The Year 12 and 13 students are currently studying the A Level OCR course. The main purpose of this qualification is to prepare the students by providing a suitable foundation for the study of history or related courses in Higher Education. A further purpose of this qualification is to prepare the students intending to pursue careers or further study in history, or as part of a general education. This qualification is designed to foster the development of critical and reflective thinking with an understanding of historical topics and issues; and to encourage an awareness of the importance of historical awareness in explaining contemporary issues. This is a linear course with three written exams and a non-examined assessment.
Unit 1 and 2 are taught in the first year of the course and make up 40% of the overall grade.
Unit 1 is on Anglo-Saxon England and the Norman Conquest 1035-1107 (25%). This unit has two elements: A period study and an enquiry. The period study element of the unit is assessed by essays, which will allow learners to develop their use and understanding of historical terms, concepts and skills. The period study focuses on four key topics: Anglo-Saxon England 1035-1066; William of Normandy’s invasion and the Battle of Hastings 1066; William I and the consolidation of power; William I and the government and administration of England. The enquiry element of the unit is assessed at the end of the period and will focus on the critical use of evidence in investigating and assessing historical questions, problems and issues. This will be assessed through the evaluation and judgement on different source material. The enquiry element focuses on three key topics: William II ‘Rufus’ and the consolidation of power and government; William II ‘Rufus’ and the Church; The death of William II ‘Rufus’ and the succession of Henry to 1107.
Unit 2 is on The Cold War in Asia 1945 – 1993 (15%). This unit is assessed through a single exam with two questions. A shorter question assessing the significance of two events and a traditional period study essay question. The students will have the option to choose the questions they answer. The nature of both questions ensures that the students will have to reach a supported judgement. The unit focuses on four key topics: Western policies in Post War Asia, 1945-79; The Korean War 1950-53 and its impact to 1977; Indochina 1945-67; Wars in Vietnam and Cambodia 1968-93.
In the second year of the course, units 3 and 4 are covered and make up 60% of the overall grade.
Unit 3 is on Civil Rights in the USA 1865 – 1992 (40%). There are two elements to unit: The thematic study and historical interpretations. This unit group seeks to develop an understanding of connections and interpretations between different elements of the subject and for learners to draw together knowledge, understanding and skills of diverse issues centred upon the common theme of civil rights. The emphasis is on developing and interpreting a broad overview of the period studied, whilst also considering the validity of historical interpretations on specific topics within the theme being studied, therefore combining breadth and depth. The thematic study focuses on the struggle of citizens in the United States to gain equality before the law. This topic covers the following groups: African Americans; Trade Unions and Labour Rights; Native American Indians; Women. The depth study focuses on three distinct periods of history through civil rights in the USA: Civil rights in the ‘Gilded Age’ c.1875-c.1895; The New Deal and civil rights; Malcolm X and Black Power. Unit 4 is a non-examined assessment (NEA) that all students complete as part of the A Level (20%). This unit aims to bring together all the skills demonstrated across all three of the other units. This is a topic based essay which is independently researched. The essay focuses on three key areas: British female suffrage; The death of William II ‘Rufus’; The Vietnam War.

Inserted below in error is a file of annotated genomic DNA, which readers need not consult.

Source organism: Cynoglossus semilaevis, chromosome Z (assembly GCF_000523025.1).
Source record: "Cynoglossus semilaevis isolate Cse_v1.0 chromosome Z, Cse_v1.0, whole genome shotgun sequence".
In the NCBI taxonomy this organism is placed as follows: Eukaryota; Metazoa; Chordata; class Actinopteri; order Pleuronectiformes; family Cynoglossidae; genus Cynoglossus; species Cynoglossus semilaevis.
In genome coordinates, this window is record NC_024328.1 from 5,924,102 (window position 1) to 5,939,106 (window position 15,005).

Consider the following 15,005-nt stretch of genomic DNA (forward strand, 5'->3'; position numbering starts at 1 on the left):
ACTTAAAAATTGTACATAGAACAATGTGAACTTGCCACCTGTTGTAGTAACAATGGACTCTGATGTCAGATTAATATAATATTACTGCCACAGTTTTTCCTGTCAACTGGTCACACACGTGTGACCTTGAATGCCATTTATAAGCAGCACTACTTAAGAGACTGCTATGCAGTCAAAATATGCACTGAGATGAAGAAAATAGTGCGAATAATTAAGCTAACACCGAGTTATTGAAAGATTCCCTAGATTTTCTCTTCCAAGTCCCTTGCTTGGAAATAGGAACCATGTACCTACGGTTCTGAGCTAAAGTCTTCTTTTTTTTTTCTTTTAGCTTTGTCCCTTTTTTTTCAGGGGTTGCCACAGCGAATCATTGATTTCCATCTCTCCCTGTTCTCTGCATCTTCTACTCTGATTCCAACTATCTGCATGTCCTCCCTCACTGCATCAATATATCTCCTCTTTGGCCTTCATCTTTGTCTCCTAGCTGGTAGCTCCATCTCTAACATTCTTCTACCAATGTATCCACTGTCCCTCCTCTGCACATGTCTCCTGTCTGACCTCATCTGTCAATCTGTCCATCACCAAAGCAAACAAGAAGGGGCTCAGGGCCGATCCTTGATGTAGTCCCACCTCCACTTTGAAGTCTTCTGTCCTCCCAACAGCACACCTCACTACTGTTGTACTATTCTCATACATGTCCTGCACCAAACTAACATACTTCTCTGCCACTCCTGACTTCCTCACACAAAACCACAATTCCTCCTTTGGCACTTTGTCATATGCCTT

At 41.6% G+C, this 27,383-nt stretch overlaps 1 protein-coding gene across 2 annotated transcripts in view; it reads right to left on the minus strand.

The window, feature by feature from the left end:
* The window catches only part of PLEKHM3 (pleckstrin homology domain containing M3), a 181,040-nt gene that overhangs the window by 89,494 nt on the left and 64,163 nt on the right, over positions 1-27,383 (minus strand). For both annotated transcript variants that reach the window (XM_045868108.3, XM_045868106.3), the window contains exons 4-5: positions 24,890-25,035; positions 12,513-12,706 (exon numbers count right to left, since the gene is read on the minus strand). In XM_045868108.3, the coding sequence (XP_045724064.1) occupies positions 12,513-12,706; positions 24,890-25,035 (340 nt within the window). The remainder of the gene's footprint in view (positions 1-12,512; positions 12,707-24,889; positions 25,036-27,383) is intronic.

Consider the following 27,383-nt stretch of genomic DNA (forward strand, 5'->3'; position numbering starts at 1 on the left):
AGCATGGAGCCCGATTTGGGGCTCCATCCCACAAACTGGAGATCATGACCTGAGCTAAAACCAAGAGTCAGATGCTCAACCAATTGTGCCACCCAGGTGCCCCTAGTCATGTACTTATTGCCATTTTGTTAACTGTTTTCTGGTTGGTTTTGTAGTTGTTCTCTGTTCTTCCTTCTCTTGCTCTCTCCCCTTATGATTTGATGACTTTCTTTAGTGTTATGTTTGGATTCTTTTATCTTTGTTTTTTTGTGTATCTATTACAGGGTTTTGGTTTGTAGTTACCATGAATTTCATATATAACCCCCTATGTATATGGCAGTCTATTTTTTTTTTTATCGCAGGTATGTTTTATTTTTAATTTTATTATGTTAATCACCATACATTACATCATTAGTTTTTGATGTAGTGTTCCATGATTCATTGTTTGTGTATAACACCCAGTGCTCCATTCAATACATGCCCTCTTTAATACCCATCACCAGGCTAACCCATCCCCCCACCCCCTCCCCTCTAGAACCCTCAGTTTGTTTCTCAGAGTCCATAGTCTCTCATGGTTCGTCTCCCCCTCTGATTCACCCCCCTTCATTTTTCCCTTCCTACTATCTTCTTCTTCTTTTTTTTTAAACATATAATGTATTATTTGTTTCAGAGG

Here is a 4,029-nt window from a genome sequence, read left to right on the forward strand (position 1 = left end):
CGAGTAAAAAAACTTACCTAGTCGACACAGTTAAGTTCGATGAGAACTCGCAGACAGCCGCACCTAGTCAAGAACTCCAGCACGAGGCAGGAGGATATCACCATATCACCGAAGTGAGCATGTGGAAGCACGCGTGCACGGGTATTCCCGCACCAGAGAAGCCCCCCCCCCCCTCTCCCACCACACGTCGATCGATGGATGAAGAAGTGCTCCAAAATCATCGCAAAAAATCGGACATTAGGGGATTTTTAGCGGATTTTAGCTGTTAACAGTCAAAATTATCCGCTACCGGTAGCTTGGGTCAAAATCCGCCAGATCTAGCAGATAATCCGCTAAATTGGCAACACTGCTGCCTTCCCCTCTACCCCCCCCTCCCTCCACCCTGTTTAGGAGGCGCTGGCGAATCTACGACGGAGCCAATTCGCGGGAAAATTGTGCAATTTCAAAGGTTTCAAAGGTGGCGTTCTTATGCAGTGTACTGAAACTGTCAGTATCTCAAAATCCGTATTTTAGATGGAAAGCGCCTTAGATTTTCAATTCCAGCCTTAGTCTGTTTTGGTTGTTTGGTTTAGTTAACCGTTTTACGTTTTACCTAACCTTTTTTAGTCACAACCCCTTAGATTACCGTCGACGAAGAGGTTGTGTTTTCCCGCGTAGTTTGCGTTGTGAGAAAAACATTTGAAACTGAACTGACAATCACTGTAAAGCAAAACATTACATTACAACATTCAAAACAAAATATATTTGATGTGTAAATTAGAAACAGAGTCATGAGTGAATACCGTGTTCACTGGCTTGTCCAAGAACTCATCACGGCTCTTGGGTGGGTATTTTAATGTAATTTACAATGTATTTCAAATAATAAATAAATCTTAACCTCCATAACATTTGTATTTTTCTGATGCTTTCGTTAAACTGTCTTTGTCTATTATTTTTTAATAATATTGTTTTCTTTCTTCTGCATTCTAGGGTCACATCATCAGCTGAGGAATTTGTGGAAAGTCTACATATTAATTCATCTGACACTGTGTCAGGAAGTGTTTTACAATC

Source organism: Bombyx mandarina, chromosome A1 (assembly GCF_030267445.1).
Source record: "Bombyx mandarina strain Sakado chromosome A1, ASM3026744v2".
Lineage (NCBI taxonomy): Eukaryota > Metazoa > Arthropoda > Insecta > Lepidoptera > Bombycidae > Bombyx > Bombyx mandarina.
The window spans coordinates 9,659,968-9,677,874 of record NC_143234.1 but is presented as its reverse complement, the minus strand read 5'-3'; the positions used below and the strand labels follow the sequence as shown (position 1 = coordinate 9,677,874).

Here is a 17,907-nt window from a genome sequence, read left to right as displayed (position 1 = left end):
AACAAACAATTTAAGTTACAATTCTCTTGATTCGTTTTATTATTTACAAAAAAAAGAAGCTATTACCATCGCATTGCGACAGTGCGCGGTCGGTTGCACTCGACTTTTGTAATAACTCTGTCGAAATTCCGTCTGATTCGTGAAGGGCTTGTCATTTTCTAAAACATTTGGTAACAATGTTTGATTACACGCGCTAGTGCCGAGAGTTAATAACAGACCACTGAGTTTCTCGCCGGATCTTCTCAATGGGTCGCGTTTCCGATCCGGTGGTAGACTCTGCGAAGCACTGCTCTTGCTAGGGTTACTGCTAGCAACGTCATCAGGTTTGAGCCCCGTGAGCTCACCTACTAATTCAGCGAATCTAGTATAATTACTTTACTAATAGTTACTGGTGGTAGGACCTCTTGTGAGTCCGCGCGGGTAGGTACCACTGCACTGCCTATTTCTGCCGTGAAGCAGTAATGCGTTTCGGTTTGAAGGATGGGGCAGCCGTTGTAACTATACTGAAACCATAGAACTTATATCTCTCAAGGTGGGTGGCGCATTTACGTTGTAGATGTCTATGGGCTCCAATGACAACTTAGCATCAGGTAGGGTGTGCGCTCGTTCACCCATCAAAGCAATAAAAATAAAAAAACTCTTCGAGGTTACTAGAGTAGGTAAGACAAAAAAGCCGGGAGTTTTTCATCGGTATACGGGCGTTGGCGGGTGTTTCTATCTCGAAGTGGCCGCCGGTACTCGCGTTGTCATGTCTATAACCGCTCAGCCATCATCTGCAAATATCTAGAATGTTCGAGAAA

In Year 9, there is an opportunity for out of class learning through an optional residential trip to Ypres. This takes place in the summer term and provides the students with a chance to experience part of the KS3 course. The trip focuses on the key battlefields around the Ypres area, which was an important location of some major battles from WW1.
In Year 10, the students are offered the chance to take part in a residential trip to Berlin. The aim of this trip is to provide a cultural experience of a key place studied for two of the four units at GCSE.